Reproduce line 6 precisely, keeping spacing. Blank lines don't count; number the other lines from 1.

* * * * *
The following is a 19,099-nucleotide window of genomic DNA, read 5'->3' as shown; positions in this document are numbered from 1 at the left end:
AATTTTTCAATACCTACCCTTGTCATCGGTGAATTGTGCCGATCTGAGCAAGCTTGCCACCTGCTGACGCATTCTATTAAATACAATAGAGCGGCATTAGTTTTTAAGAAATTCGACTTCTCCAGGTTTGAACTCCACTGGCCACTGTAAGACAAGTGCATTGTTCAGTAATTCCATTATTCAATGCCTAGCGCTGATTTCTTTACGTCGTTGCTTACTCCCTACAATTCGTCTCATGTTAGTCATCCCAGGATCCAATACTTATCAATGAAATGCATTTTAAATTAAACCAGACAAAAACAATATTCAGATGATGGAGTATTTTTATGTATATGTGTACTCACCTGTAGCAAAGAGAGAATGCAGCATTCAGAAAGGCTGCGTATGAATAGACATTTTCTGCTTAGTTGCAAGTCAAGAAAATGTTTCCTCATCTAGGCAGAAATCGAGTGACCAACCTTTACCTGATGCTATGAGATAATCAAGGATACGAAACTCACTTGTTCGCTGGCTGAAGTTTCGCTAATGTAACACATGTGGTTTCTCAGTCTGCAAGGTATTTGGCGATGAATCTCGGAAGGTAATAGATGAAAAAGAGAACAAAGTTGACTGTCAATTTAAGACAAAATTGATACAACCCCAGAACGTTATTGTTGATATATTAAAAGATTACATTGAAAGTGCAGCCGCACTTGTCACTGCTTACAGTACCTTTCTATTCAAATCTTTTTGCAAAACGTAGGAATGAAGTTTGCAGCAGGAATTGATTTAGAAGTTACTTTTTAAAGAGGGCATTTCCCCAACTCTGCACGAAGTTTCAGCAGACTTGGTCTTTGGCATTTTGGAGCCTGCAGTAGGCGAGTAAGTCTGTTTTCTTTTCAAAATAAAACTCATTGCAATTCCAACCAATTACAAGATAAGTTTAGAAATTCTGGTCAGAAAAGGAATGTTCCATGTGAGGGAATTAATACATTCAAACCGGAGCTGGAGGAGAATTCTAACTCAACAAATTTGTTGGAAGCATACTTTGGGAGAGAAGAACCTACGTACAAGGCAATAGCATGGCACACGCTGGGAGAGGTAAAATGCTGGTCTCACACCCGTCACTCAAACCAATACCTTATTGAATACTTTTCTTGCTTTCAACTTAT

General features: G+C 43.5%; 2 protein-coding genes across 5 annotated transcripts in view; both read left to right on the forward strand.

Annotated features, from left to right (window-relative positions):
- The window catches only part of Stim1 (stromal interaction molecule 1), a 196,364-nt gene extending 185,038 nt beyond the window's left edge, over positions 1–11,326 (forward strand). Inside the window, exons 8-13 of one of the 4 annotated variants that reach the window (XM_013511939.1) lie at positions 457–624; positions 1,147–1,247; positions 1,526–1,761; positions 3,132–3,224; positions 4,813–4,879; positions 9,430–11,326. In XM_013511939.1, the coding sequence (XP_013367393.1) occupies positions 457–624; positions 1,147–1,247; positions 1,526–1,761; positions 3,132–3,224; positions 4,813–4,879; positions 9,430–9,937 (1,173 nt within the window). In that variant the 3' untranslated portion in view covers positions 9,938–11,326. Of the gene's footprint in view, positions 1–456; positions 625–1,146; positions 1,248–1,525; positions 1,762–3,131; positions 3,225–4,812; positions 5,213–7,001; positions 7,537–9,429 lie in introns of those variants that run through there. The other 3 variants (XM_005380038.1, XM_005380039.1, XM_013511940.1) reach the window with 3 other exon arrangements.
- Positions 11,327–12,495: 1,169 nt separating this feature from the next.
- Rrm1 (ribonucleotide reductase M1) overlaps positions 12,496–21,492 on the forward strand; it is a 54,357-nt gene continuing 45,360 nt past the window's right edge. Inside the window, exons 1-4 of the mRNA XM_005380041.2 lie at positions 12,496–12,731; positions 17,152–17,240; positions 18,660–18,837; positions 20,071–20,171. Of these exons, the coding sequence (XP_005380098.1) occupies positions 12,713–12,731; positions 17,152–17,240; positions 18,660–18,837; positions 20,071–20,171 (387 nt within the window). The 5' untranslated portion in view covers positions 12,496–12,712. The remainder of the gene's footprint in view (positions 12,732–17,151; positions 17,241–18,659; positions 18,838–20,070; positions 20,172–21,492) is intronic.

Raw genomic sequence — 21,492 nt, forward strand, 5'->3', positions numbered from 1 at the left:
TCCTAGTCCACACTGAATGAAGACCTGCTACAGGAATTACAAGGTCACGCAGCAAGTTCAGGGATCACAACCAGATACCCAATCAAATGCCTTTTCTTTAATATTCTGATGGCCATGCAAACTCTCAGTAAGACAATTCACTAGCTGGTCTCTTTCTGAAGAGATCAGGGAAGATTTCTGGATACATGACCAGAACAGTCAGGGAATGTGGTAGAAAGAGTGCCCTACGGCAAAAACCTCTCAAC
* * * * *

- Positions 11,327–12,495: 1,169 nt separating this feature from the next.